Crowd-sourcing is a cheap and popular means of creating training and evaluation datasets for machine learning, however it poses the problem of `truth inference', as individual workers cannot be wholly trusted to provide reliable annotations. Research into models of annotation aggregation attempts to infer a latent `true' annotation, which has been shown to improve the utility of crowd-sourced data. However, existing techniques beat simple baselines only in low redundancy settings, where the number of annotations per instance is low ($\le 3$), or in situations where workers are unreliable and produce low quality annotations (e.g., through spamming, random, or adversarial behaviours.) As we show, datasets produced by crowd-sourcing are often not of this type: the data is highly redundantly annotated ($\ge 5$ annotations per instance), and the vast majority of workers produce high quality outputs. In these settings, the majority vote heuristic performs very well, and most truth inference models underperform this simple baseline. We propose a novel technique, based on a Bayesian graphical model with conjugate priors, and simple iterative expectation-maximisation inference. Our technique produces competitive performance to the state-of-the-art benchmark methods, and is the only method that significantly outperforms the majority vote heuristic at one-sided level 0.025, shown by significance tests. Moreover, our technique is simple, is implemented in only 50 lines of code, and trains in seconds.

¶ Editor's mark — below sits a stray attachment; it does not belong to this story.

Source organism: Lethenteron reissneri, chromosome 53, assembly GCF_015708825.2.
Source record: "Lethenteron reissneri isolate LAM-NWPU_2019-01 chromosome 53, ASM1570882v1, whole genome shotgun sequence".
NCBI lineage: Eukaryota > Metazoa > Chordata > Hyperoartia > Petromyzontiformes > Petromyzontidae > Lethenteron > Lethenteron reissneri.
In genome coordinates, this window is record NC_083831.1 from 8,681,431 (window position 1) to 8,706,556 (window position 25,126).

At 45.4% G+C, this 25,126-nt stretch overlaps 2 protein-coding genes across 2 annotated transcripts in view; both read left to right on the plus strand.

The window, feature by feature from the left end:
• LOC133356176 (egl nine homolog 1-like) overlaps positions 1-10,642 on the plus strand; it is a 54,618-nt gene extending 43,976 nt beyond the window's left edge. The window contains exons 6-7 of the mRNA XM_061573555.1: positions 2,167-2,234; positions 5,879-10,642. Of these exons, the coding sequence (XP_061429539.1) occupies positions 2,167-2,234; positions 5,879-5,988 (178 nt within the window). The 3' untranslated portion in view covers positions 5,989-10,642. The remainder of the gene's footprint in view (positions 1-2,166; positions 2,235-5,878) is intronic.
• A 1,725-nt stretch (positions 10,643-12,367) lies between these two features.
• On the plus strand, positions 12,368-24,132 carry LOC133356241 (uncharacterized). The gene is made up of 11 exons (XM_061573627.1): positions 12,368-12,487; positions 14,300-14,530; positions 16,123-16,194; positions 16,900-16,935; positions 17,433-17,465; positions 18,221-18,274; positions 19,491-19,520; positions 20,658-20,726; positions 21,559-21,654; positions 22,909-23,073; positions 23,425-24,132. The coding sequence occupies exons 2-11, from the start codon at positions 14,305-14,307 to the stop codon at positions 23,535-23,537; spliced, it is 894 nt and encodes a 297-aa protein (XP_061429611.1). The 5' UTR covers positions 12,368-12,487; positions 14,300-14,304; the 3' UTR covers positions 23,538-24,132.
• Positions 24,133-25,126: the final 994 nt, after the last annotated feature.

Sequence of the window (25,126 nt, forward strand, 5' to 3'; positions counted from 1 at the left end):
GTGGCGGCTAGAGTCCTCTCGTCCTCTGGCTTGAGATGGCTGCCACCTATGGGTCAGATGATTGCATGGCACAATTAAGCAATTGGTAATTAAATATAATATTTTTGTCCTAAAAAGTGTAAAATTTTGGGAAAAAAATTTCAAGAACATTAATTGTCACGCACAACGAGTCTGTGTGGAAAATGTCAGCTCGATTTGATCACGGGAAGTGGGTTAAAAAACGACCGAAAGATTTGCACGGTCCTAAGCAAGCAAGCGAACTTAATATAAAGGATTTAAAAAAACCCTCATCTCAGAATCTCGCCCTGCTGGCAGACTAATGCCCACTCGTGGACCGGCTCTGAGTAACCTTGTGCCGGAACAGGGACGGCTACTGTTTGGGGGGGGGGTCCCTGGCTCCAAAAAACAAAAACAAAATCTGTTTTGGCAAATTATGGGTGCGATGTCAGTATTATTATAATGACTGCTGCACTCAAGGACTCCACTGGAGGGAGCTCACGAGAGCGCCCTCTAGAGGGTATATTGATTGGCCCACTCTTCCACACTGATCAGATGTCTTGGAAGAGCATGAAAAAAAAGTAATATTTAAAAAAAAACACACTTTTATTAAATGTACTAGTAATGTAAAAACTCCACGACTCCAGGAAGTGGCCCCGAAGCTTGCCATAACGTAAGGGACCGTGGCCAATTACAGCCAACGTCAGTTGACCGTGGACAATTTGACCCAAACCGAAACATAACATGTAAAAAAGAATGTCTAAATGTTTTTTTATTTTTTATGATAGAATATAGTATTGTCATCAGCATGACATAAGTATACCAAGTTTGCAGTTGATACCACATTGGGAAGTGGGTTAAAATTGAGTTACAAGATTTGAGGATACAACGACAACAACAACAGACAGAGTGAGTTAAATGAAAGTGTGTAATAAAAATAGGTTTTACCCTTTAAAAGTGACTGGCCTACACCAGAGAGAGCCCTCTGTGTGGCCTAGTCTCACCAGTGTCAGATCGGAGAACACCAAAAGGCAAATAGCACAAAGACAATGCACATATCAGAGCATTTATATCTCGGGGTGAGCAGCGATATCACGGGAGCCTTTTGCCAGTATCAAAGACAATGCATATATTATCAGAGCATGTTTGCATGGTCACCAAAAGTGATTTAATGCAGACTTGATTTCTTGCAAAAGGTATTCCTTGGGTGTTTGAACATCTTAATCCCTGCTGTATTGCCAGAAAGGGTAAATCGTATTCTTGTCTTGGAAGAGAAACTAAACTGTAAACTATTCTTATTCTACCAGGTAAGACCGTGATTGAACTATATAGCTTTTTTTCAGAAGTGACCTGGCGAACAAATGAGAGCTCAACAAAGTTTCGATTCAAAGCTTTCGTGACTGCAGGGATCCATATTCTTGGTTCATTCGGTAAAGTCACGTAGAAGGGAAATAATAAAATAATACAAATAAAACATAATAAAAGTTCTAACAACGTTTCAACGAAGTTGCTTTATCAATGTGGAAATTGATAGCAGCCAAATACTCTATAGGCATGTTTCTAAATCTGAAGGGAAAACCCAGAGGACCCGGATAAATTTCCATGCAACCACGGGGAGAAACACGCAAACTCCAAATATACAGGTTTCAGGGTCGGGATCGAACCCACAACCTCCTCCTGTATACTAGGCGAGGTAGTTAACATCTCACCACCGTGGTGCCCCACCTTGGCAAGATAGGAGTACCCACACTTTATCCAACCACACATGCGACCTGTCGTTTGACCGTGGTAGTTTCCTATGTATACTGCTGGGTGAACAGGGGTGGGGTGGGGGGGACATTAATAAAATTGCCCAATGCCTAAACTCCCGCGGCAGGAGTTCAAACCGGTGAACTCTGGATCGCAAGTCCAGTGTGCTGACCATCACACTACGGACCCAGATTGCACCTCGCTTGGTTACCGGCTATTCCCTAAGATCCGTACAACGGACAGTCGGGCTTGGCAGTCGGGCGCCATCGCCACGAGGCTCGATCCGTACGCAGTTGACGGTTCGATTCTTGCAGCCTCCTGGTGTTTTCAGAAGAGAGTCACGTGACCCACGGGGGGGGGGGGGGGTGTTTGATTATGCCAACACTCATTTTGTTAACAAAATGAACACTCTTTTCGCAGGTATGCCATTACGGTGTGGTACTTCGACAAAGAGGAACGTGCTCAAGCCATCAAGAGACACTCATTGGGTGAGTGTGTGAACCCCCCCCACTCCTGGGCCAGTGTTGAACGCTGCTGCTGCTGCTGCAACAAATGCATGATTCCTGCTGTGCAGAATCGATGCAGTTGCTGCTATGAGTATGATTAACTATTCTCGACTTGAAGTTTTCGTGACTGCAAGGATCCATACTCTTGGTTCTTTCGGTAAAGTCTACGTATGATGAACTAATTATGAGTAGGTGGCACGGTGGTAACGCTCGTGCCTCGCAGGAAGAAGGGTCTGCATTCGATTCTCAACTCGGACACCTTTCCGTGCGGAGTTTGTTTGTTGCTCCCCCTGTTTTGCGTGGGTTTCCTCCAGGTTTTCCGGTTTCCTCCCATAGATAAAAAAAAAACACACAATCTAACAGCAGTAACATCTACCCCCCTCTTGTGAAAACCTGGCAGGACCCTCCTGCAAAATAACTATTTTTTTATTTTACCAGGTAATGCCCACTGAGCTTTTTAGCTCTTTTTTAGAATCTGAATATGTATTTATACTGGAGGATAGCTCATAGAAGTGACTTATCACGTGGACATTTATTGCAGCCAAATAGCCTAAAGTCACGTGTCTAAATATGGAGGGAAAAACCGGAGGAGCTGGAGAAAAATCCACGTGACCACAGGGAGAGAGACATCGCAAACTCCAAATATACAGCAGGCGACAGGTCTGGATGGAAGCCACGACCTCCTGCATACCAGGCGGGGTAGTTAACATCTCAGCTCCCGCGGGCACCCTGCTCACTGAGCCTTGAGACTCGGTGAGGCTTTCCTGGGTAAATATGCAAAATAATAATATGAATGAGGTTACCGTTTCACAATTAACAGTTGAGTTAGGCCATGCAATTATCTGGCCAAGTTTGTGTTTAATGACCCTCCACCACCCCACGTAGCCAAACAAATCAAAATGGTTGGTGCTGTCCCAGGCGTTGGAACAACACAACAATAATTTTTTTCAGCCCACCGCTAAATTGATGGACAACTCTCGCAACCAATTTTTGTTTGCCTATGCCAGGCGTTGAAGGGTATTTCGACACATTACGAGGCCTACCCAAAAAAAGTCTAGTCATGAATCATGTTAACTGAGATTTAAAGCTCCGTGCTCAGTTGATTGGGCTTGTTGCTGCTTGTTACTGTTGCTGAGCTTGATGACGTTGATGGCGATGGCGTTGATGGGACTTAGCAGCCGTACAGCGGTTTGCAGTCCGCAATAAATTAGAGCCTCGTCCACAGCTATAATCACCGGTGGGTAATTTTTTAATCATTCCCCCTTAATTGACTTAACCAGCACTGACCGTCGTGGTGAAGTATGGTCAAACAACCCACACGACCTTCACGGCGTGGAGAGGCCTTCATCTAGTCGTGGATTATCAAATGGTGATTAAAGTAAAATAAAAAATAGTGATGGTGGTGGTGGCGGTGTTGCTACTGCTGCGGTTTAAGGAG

- Pub Date:
- February 2019
- Computer Science - Machine Learning;
- Computer Science - Information Retrieval;
- Statistics - Machine Learning
- Accepted at the Web Conference/WWW 2019 (camera ready)